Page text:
Friends of the Cheat took it and ran with it. They installed more than a dozen passive treatments. Today, they maintain those and a series of active treatments, or engineered systems. Active treatments include in-stream dosers, which deposit a steady stream of alkaline lime to help neutralize the water. Active treatments also include things such as water treatment plants.
Toddi Steelman, one of the founding members of Friends of the Cheat, studies watershed restoration She said the collaboration between Friends of the Cheat and regulators at both state and federal levels has been a 25-year experiment.
“Having the university close by and invested was a huge stroke of luck,” she said. “Having several sources of financial support in the 90s has really been essential.”
She also underscored the importance of having a local conservation group that is deeply invested in seeing the restoration of a river come to fruition.
“You need a local champion that is going to see it through because it’s really a labor of love,” she said. “It’s really about love the land, love of the river, love of community and I would say that’s really what has really characterized the group over time.”
This type of grassroots model can be a template for others, according to Scott Hardy, with the Ohio Sea Grant program at Ohio State University.
He studies collaborative watershed management and said the federal government moved toward providing resources for more grassroots, collaborative watershed restoration in the 1990s, with plenty of success stories.
Hardy said although collaboration can take longer than traditional top-down restoration efforts, having local groups that are passionate about their watershed helps.
The Last Piece
It takes a lot of heart, but it also takes a lot of money to clean a watershed.
Since 2000, the Environmental Protection Agency has contributed more than $5 million to the Cheat watershed. The state DEP has spent more than $13 million constructing and maintaining treatment systems across the area.
Now, one of the last treatments is almost in place. Once fully operational, a water treatment plant near the T&T mine will take care of the last major polluted stretch of the watershed.
You can see the T&T Treatment plant just off Route 26 near Albright. In some ways, it can best be described as a dishwasher for dirty mine water.
The plant will process AMD polluted water from three abandoned mine sites. Water pumped in from the polluted Fickey Run, will also be piped to the plant, said Larry Riggleman, the regional engineer for northern region of DEP’s Office of Special Reclamation.
Riggleman helped design the plant. It can treat between 800 to 4,200 gallons of polluted water each minute. A lime slurry is added to the two 80-foot tanks, or clarifiers, as they’re called. When the lime is added the iron and aluminum to drop to the bottom. The metal sludge is pushed to the middle, drains out, and is pumped back into the T&T mine nearby.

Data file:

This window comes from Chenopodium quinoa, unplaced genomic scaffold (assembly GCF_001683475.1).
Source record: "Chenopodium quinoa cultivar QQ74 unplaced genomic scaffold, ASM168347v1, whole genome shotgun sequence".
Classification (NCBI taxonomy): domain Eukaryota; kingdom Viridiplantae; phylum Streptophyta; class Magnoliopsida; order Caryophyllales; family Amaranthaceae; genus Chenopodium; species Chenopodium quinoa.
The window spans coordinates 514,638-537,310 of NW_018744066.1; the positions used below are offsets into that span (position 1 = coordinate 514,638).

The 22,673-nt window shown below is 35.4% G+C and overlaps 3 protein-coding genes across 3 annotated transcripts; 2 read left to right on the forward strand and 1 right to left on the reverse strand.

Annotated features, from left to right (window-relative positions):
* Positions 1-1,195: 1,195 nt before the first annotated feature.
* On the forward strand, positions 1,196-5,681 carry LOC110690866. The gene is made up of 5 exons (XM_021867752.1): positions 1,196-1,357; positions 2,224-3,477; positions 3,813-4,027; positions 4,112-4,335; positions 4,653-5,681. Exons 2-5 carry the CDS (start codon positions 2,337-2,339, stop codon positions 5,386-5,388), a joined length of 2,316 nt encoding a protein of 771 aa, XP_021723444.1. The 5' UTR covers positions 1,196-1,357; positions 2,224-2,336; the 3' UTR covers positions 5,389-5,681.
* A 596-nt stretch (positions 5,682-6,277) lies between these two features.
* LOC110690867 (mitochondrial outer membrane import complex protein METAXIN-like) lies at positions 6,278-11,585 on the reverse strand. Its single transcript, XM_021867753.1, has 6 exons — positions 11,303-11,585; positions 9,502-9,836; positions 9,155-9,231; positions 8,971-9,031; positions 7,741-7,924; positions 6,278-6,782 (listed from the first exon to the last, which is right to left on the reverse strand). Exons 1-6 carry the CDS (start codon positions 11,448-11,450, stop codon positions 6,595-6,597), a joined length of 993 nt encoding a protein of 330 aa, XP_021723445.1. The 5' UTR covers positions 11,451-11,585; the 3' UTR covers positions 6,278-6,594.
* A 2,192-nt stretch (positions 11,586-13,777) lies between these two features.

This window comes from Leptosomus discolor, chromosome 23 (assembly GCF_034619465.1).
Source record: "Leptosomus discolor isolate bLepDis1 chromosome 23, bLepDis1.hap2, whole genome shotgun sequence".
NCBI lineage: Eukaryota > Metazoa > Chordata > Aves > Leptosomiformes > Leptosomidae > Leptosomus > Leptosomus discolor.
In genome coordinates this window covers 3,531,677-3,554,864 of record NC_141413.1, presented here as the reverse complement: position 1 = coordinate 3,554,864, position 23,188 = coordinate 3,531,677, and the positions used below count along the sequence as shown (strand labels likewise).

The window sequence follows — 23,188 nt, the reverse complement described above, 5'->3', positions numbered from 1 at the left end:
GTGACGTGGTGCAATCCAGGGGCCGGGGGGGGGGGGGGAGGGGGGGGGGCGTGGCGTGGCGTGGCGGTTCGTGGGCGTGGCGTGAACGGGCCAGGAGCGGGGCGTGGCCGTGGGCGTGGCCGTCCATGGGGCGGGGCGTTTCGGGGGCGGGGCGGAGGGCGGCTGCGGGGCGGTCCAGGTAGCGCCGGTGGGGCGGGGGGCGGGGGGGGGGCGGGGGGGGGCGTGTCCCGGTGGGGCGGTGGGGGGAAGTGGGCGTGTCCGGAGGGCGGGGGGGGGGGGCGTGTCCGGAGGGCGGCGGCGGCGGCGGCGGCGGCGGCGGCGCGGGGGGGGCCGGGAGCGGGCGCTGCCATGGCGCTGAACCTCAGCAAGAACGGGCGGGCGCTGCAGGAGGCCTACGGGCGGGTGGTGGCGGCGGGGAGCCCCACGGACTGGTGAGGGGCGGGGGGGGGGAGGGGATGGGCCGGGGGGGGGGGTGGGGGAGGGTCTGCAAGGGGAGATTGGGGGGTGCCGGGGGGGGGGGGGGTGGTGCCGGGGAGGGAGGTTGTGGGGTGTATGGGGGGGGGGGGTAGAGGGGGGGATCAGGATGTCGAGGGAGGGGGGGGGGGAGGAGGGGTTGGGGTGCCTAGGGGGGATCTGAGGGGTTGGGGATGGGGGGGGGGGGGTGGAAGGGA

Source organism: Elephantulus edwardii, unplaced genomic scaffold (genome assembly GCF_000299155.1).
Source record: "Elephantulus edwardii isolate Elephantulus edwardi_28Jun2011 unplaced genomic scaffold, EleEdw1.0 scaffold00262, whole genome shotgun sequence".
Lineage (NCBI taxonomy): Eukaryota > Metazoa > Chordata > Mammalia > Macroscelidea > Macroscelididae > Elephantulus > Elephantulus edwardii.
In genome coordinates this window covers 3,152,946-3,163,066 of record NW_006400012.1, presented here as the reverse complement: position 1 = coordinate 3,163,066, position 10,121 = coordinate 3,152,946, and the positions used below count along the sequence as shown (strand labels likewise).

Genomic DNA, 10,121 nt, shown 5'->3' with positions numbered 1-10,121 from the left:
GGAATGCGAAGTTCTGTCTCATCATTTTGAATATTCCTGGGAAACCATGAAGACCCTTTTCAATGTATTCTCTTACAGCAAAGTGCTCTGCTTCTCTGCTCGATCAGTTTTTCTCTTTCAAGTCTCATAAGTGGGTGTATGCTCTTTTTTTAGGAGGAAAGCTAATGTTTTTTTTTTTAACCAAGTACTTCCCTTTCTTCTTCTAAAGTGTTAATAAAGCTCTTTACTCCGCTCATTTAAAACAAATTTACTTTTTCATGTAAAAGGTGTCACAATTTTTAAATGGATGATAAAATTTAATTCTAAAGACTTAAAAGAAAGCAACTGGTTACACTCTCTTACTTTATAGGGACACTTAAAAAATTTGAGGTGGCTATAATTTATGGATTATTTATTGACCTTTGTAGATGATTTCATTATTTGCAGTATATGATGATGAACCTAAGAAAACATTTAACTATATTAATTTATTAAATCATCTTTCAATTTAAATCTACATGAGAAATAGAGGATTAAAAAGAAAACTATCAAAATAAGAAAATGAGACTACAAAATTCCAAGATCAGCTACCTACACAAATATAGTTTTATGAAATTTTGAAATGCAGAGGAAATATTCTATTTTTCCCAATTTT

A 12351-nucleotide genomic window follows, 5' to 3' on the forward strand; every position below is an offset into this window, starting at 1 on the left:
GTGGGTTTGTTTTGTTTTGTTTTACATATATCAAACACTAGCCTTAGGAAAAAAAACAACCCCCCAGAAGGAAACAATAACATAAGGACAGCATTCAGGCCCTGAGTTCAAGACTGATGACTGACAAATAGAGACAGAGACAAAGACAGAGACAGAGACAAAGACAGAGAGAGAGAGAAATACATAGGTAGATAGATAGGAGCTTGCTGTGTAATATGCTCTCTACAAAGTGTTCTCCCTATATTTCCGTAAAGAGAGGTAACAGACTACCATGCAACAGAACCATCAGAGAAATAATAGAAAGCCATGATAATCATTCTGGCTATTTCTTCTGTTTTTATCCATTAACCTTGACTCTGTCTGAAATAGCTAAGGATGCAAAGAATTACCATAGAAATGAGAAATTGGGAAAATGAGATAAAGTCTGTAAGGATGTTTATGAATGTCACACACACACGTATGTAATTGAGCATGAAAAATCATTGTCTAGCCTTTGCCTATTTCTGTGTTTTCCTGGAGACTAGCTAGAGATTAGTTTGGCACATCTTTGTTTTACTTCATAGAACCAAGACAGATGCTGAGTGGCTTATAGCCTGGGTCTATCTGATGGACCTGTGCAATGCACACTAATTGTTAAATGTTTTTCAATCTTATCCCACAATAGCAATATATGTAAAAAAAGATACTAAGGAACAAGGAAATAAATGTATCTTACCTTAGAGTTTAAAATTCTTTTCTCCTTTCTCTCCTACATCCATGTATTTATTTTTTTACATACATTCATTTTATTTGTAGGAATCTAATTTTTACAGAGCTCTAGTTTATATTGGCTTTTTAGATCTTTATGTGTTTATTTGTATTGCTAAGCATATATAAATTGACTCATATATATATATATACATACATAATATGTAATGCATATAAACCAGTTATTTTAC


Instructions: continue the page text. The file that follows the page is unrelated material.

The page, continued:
“And then from here it’s a straight discharge to the river,” Riggleman said.
If another mine blowout were to happen similar to the events in 1994 and 1995, the plant can handle up to 7,600 gallons per minute, which will flow through the two tanks and come out the other side clean.
The site cost about $8.5 million to construct and $30,000 a month to run, funded in part by the bond forfeited by the T&T mine. DEP also received support from oil and gas company, Southwest Energy. The company has a policy to offset its water use by contributing in other water restoration efforts.
“Within West Virginia we were looking for meaningful projects that were out there that we could be a contributor towards and the Cheat River is a beautiful river and one that stood out to us as a place that we could make a positive impact,” said Rowlan Greaves, manager of strategic solutions for Southwestern Energy.
Riggleman has been working in this watershed for years and he said once the plant is fully operational, Muddy Creek, which has been the single largest contributor of acid mine drainage for years, will be clean. He said it’s hard to quantify what that will mean.
“I mean, to be able to bring a stream back to life — which I can’t tell you when the last time it was it had a life — but from an environmental standpoint on the Cheat it’s huge,” he said. “I think from a recreational standpoint with people wanting to fish, kayak, things of that nature, I think that’s huge. I think it’s very important that this gets done and I think it’ll be very successful.”
Paul Hart, president of local rafting company, Cheat River Outfitters, agrees that the work done over the last two decades has made a difference in the water quality of the river. Today, he said, guides will often catch fish in the clear, clean water.
“A lot of people have seen it and decided ‘you know we can do better,'” he said. “And they’ve put their heads together and made it happen, which is a dream turned into a reality. The Cheat is just too much of a gem to be lost to something like acid mine drainage, it really is.”
But Hart added the river was already losing appeal as a rafting destination before the big mine blowouts in the 90s, and it has yet to recover. Pitzer, with Friends of the Cheat, said they recognize overcoming a polluted reputation takes time.
“Just like anything it takes time to change people’s perception of what a river is,” she said. “If you came here in the 80’s and you paddled the river and you remember it being orange and awful and then someone tells you ‘oh my gosh, I went and I caught walleye down in Jenkinsburg,’ they might be like ‘oh, get out of here’ you know. So, I think it just takes time.”
The groups plans to continue working to restore the river in the hopes that one day the Cheat has a different reputation: One of a clean, beautiful river.
This article was originally published by West Virginia Public Broadcasting.